The national airborne gravity dataset was collected as a joint project between Land Information New Zealand (LINZ), GNS Science (GNS) and Victoria University of Wellington (VUW). The airborne survey was completed in a total of eight months, over two campaigns: August – October 2013, and February – June 2014.

Users may also be interested in other layers created for the free-air anomalies at ground surface and the along track observations from the gravity flight lines at flight elevation NZ Airborne Gravity Free-Air Anomalies at Ground Surface (2013-2014) and NZ Airborne Gravity Flight Lines at Elevation (2013-2014).

McCubbine, J. Stagpoole, V. Caratori-Tontini, F. Amos, M. Smith, E. and Winefield, R. (2017). Gravity anomaly grids for the New Zealand region. Manuscript submitted for publication New ZealandJournal of Geology and Geophysics.

Layer ID 53530
Data type Grid
Resolution About 1579.000m
Services Raster Query API, Catalog Service (CS-W), data.govt.nz Atom Feed

NZ Kaikoura Earthquake (14 Nov 2016) Geodetic Marks

Licence

Creative Commons Attribution 4.0 International

You may use this work for commercial purposes.

You must attribute the creator in your own works.

2405
89
Updated
24 Jan 2017

This dataset was last updated on LINZ Data Service on 24 Jan 2017.

For further information about this dataset, see the Kaikoura earthquake information.

It is likely that many of these coordinates will be updated multiple times as marks move due to aftershocks and ongoing post-seismic deformation. It is therefore critical that the datum version and coordinate epoch date are recorded with any coordinates sourced from this dataset, along with the date the coordinates were accessed or downloaded.

These coordinates are computed from Continuously Operating Reference Station (CORS) data and geodetic surveys undertaken after the 14 November 2016 Kaikoura earthquake. They reflect earthquake movements up until the epoch date that is associated with each coordinate. Where possible, coordinates sourced from this dataset for use as control or calibration points in a project should be at the same or similar epochs. If not, post-seismic deformation may mean that new observations or coordinates do not fit well with these coordinates. Coordinates used as control or calibration points should also be well-distributed over the project area, so that any discrepancies resulting from the survey date being significantly different from the coordinate epoch date can be identified. If such discrepancies are identified, it may be necessary to use the LINZ PositioNZ-PP online processing service to generate control coordinates at the same (or nearly the same) epoch as the survey date.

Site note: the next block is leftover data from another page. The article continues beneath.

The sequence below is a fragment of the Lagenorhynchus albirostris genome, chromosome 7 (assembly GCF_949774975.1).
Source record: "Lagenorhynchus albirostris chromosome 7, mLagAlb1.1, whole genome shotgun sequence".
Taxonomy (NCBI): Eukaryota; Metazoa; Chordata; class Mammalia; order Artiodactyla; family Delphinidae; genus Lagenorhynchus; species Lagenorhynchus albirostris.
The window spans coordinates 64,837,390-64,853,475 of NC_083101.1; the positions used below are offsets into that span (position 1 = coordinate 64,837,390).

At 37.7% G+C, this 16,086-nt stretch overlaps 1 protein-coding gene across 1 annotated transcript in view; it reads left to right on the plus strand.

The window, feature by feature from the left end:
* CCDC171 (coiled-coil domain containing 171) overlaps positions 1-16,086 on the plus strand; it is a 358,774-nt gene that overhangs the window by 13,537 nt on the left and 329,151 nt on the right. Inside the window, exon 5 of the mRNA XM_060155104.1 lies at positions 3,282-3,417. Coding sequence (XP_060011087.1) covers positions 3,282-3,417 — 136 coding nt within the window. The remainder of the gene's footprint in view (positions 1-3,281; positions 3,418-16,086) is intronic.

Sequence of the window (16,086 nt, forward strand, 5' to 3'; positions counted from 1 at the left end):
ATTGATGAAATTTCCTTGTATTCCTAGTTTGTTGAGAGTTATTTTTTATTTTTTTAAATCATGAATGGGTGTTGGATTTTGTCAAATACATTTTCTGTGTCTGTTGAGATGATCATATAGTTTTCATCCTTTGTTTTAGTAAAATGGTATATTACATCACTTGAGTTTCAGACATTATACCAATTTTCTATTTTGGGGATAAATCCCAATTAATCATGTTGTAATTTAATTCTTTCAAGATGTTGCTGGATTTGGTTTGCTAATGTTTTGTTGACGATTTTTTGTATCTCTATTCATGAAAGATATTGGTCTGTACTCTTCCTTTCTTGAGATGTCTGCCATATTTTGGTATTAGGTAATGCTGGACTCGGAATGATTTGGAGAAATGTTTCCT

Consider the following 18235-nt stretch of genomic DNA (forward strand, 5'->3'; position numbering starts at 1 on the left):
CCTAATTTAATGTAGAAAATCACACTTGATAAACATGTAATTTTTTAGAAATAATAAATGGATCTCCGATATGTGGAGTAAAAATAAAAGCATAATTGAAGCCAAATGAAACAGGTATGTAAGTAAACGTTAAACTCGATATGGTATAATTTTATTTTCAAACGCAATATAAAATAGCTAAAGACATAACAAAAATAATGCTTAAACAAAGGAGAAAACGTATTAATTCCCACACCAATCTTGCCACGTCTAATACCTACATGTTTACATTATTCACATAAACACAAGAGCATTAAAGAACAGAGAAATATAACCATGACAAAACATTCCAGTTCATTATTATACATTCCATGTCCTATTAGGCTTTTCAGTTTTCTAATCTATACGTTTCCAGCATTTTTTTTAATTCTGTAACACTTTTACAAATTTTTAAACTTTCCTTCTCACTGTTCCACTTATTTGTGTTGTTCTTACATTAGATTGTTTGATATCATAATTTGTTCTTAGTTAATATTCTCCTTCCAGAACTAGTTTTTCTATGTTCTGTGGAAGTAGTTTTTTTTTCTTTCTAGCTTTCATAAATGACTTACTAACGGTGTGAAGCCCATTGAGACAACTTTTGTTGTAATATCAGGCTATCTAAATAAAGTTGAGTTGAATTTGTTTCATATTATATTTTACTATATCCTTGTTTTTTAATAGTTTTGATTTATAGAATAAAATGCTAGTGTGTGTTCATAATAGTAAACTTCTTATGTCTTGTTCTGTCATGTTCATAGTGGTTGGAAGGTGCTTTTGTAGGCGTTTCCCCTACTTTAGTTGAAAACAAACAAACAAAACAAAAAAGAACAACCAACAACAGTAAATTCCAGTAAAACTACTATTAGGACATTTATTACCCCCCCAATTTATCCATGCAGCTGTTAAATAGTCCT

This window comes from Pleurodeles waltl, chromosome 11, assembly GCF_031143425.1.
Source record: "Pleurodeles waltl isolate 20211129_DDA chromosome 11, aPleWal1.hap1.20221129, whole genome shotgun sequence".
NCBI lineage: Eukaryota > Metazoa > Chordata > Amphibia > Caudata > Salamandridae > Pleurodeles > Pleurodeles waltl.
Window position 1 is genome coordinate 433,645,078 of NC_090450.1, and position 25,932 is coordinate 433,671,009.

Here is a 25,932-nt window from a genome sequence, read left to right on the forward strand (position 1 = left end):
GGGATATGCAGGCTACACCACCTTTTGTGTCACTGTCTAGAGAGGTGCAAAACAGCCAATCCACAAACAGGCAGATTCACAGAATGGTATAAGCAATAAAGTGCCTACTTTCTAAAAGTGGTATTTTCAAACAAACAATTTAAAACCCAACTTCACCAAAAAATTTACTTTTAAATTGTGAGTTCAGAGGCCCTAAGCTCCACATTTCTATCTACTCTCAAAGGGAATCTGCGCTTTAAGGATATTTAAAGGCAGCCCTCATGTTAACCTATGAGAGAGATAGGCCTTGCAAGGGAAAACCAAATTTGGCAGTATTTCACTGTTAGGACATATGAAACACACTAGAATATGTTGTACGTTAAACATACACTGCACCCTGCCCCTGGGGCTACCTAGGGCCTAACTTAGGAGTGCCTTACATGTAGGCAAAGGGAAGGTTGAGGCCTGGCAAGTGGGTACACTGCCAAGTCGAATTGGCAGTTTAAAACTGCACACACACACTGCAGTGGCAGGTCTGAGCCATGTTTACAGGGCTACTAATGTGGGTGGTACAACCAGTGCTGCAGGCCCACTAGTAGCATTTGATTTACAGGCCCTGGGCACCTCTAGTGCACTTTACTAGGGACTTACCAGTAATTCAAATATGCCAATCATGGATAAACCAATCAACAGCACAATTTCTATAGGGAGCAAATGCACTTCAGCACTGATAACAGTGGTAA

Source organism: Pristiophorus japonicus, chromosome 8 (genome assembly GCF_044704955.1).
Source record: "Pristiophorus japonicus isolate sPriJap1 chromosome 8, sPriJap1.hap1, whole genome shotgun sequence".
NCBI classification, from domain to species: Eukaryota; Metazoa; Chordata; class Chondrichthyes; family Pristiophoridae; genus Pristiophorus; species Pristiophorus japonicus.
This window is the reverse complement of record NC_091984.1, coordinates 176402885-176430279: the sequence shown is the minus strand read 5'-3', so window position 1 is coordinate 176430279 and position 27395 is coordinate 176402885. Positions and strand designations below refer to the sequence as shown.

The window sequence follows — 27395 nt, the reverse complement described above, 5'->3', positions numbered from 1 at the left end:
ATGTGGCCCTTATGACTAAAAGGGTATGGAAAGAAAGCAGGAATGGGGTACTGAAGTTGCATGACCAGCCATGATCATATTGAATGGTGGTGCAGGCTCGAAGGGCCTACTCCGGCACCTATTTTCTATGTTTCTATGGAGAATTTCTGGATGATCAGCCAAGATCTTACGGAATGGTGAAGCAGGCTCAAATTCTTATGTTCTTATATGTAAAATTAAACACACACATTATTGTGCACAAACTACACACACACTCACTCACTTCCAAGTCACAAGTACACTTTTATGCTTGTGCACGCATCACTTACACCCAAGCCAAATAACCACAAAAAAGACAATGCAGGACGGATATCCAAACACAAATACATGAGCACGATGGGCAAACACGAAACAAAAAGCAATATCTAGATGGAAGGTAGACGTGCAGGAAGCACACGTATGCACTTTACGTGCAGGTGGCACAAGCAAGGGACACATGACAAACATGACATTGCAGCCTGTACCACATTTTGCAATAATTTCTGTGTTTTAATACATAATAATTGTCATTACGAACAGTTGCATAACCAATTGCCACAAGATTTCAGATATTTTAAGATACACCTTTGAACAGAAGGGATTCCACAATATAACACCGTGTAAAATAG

Coordinates were calculated using SNAP v2.5.48. The origin of non-CORS coordinates is PositioNZ CORS that have been updated to include earthquake movements.

The 95% confidence interval uncertainties of coordinates are 0.02m horizontally and 0.03m vertically, relative to the PositioNZ network, at the epoch specified. In areas experiencing significant ongoing seismic activity, coordinates at the same mark at other epochs may differ by more than these uncertainties.

These coordinates are suitable for use in surveys and other geospatial positioning activities in the area impacted by the Kaikoura earthquake.

Layer ID 53527
Data type Vector point
Feature count 158
Primary key nod_id
Services Vector Query API, Web Feature Service (WFS), Catalog Service (CS-W), data.govt.nz Atom Feed